At Hogwarts, there are four houses: Slytherin, Gryffindor, Hufflepuff, and Ravenclaw.
Do any of the other wizarding schools, like Durmstrang or Beauxbatons, sort their students into separate houses?
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There is no known canon evidence that any of the other wizarding schools have a house system like Hogwarts does. The house system in general is pretty endemic to the British, though, from what British friends have told me, whether it's boarding or day school (I believe the British call what we Americans refer to as "private" schools "public" schools -- hopefully any British user will correct me if I'm wrong.). So the house thing is specific to the UK, if I understand correctly. However, going back to canon, unless there is more information on Pottermore that I just haven't gotten to yet, there is just no indication that any of the other schools use the house system. Is it possible? Sure. Is it proven? No.
Yes, the American school of magic has houses.
In a new piece on Pottermore, JK Rowling revealed that Ilvermorny, the North American school of magic, was heavily influenced by Hogwarts and included the idea of four houses:
This idea caught Chadwick’s and Webster’s imaginations. The boys’ ideas of what a magical school ought to be like were based almost entirely on Hogwarts, so they insisted that it ought to have four houses.
The school draws other aspects of its house structure from Hogwarts:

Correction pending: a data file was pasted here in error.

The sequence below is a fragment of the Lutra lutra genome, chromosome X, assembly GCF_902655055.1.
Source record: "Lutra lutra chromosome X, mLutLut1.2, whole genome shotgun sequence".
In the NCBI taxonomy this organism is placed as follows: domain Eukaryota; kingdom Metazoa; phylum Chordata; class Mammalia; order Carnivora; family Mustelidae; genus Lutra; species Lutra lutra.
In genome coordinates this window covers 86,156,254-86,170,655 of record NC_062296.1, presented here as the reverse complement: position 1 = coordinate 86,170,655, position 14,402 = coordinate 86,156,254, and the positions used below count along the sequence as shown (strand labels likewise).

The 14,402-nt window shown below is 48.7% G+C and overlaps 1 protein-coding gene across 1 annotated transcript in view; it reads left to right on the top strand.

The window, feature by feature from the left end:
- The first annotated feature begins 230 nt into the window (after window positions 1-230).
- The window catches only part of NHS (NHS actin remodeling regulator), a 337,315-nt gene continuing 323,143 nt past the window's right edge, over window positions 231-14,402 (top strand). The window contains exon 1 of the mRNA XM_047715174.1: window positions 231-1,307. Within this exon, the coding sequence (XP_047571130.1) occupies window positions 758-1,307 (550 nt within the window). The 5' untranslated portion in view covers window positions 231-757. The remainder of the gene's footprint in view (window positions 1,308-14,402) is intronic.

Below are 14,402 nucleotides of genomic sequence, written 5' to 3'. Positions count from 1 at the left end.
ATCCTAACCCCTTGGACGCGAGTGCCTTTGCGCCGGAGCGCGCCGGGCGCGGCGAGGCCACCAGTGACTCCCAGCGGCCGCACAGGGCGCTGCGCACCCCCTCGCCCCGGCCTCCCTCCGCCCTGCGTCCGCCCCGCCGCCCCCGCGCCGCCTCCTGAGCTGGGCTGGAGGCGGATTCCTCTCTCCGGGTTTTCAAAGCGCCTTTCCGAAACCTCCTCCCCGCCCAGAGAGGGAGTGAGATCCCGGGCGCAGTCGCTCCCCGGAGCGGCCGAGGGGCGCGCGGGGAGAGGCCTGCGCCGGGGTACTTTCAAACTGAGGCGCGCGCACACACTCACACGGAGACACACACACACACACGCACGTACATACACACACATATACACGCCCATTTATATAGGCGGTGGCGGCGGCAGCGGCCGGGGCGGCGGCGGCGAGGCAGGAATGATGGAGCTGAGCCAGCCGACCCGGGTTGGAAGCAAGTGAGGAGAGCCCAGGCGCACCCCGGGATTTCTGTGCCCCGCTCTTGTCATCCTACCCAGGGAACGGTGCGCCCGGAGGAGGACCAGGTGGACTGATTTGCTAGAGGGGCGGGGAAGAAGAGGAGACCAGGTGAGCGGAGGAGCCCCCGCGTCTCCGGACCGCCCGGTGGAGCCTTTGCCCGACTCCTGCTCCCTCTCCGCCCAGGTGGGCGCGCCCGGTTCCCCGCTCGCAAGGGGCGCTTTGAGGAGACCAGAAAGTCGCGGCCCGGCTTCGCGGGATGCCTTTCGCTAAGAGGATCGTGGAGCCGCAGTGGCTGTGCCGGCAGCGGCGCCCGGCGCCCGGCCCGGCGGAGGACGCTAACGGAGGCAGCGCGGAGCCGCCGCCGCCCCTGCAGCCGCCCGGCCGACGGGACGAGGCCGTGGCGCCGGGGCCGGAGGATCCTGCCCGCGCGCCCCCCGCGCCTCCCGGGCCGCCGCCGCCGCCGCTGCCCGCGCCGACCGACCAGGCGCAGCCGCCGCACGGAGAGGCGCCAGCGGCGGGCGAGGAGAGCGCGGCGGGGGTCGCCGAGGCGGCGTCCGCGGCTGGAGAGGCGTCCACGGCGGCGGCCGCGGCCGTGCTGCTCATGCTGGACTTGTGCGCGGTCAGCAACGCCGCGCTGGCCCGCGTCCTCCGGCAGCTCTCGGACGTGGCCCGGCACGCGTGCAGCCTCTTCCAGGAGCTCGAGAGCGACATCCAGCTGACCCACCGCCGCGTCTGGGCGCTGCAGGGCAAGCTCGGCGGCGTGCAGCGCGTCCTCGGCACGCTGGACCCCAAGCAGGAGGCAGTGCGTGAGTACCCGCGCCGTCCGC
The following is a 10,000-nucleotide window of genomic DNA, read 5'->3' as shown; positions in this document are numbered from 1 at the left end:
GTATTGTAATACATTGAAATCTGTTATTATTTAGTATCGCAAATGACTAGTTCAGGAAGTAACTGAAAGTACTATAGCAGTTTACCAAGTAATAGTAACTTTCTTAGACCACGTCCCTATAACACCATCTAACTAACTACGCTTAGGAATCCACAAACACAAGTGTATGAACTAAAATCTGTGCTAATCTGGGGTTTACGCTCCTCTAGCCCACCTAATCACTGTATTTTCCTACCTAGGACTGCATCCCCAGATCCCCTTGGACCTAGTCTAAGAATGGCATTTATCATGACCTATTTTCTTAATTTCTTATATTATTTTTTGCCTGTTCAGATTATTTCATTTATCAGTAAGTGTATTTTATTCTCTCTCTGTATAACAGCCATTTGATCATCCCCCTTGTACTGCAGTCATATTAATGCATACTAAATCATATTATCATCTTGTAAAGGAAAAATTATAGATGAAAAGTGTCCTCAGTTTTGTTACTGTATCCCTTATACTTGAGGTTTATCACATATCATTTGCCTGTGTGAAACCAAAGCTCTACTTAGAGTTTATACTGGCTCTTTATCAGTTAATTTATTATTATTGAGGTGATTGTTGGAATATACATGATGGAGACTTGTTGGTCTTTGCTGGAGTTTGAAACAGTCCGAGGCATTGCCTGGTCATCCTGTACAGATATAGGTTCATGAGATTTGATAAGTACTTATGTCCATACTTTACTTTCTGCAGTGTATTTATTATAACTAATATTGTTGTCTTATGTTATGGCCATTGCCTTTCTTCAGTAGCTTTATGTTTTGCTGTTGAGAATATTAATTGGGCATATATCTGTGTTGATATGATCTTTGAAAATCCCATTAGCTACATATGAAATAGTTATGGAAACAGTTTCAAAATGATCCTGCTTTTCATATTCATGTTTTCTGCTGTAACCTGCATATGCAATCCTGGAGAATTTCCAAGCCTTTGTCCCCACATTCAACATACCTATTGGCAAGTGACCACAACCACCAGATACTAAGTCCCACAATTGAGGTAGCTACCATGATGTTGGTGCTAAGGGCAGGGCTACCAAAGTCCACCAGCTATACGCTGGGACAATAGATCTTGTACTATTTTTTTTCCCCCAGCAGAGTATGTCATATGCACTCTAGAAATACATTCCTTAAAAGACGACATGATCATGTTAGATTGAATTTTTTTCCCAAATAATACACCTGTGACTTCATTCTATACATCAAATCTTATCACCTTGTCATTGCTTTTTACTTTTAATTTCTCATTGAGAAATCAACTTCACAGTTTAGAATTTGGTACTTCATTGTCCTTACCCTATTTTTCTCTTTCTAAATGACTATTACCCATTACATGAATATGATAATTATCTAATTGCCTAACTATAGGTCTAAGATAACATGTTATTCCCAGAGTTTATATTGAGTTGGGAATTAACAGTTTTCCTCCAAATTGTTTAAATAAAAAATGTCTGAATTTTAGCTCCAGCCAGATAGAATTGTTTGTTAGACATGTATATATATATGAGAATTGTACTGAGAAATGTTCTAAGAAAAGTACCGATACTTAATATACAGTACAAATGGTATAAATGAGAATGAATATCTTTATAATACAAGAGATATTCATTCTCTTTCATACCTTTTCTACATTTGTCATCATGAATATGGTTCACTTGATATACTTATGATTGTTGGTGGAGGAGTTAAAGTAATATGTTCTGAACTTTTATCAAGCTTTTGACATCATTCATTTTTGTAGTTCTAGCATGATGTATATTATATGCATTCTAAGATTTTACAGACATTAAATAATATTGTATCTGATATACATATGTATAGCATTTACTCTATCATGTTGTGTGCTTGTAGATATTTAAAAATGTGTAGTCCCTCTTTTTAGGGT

Lots more detail in the Pottermore article.
The four houses of Hogwarts were named after the four founders of Hogwarts (not founders of Wizarding education or something global). So, it's safe to assume that houses of other schools had different names (probably bearing names of founders of theirs). It's also a possibility that other schools didn't have houses.
Note: The canon never mentioned houses of other schools. This is the best guess based answer I can think of.
Possibly not because boarding houses are speciality of the United Kingdom and maybe some of its former colonies. It may function like that in Northern America, imitating all the Ivy League schools for muggles. But no; Hogwarts uses a distinctive "class" system that marks the whole British way of life. I really cannot see e.g. the French imitating the British, since they used to be mortal enemies in the past. Also, the Brits are very uptight, especially those in academic fields, while other european countries prefer more freedom when it comes to managing students. So NO, I don´t really think that other countries have schools with separated Houses like Hogwarts.
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